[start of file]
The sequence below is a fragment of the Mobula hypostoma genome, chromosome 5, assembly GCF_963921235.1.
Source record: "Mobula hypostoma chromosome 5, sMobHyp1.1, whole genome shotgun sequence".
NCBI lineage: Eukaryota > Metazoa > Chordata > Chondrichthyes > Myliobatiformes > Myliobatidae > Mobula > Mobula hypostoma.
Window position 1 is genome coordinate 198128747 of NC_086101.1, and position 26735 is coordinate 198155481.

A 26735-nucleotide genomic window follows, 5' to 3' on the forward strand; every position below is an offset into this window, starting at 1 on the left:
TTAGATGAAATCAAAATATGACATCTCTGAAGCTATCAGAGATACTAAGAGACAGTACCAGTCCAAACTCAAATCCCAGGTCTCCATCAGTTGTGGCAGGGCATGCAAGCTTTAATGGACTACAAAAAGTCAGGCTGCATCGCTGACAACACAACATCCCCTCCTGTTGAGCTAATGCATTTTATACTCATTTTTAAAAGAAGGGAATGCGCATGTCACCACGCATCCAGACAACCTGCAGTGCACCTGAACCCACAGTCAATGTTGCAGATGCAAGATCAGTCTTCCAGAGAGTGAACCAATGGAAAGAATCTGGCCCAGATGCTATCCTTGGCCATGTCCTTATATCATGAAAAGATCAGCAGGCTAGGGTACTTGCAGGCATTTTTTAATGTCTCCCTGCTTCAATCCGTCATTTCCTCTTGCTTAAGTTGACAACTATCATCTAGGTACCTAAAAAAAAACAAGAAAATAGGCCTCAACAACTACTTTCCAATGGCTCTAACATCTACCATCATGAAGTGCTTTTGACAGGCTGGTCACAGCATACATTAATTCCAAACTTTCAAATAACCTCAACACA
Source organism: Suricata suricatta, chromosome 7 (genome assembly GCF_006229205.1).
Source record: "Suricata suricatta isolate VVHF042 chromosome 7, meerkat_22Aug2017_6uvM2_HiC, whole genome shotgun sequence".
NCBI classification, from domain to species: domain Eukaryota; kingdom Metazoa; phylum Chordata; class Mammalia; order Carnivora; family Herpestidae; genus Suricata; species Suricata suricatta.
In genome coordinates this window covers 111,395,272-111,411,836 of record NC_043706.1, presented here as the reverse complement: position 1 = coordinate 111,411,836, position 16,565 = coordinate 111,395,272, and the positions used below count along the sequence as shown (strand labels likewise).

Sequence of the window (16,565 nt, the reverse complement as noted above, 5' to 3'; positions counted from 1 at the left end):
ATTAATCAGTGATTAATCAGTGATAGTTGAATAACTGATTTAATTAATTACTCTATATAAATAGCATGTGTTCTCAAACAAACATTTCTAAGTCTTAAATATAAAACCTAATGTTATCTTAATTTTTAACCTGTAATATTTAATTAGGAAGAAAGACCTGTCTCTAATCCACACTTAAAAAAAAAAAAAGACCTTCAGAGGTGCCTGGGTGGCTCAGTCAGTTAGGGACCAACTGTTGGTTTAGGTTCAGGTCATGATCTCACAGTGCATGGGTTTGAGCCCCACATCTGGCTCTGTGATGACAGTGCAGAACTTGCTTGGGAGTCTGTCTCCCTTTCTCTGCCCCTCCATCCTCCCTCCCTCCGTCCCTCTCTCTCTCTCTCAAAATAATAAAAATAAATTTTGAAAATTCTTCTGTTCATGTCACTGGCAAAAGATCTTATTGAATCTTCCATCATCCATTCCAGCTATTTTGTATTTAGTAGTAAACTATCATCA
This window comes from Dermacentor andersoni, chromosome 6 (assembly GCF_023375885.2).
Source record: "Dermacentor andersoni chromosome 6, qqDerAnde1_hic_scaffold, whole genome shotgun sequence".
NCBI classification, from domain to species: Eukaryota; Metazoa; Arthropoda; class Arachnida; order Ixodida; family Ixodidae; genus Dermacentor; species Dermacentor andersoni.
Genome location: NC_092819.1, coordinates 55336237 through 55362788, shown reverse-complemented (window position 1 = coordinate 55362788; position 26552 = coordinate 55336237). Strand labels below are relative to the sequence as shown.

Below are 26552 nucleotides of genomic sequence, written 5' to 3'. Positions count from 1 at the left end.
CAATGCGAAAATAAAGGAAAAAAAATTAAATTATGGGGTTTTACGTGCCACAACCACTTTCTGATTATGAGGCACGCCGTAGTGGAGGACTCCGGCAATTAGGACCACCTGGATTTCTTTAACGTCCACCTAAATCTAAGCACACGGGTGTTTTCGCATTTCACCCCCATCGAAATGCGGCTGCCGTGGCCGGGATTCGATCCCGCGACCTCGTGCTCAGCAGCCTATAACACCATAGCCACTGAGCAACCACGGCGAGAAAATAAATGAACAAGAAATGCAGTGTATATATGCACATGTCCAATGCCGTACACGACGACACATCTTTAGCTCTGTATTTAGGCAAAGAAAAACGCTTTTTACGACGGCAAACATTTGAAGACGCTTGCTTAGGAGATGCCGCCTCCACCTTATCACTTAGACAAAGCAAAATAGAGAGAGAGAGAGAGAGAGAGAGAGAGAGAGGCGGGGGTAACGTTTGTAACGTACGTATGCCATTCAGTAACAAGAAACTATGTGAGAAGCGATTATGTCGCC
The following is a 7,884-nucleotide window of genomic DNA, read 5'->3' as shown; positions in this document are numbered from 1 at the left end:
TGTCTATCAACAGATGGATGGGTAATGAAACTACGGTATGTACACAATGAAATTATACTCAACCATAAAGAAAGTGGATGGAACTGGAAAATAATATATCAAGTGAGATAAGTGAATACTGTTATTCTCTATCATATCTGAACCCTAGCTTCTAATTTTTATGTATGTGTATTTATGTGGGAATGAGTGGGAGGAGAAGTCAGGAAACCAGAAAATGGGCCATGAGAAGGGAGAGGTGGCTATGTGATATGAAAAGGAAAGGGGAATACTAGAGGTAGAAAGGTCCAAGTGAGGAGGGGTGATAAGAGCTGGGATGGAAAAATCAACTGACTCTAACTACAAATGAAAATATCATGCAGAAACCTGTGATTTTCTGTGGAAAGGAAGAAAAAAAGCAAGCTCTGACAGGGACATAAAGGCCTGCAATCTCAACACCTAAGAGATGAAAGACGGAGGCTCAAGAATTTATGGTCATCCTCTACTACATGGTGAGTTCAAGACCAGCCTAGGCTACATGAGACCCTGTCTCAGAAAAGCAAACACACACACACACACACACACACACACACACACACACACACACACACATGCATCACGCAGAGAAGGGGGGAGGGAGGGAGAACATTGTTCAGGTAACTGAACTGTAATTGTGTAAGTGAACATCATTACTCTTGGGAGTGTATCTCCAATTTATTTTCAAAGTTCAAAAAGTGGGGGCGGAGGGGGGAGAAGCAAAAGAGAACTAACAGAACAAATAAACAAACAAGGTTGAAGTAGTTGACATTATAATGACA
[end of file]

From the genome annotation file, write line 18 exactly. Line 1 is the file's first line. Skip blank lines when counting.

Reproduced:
CAATGCGAAAATAAAGGAAAAAAAATTAAATTATGGGGTTTTACGTGCCACAACCACTTTCTGATTATGAGGCACGCCGTAGTGGAGGACTCCGGCAATTAGGACCACCTGGATTTCTTTAACGTCCACCTAAATCTAAGCACACGGGTGTTTTCGCATTTCACCCCCATCGAAATGCGGCTGCCGTGGCCGGGATTCGATCCCGCGACCTCGTGCTCAGCAGCCTATAACACCATAGCCACTGAGCAACCACGGCGAGAAAATAAATGAACAAGAAATGCAGTGTATATATGCACATGTCCAATGCCGTACACGACGACACATCTTTAGCTCTGTATTTAGGCAAAGAAAAACGCTTTTTACGACGGCAAACATTTGAAGACGCTTGCTTAGGAGATGCCGCCTCCACCTTATCACTTAGACAAAGCAAAATAGAGAGAGAGAGAGAGAGAGAGAGAGAGAGAGGCGGGGGTAACGTTTGTAACGTACGTATGCCATTCAGTAACAAGAAACTATGTGAGAAGCGATTATGTCGCC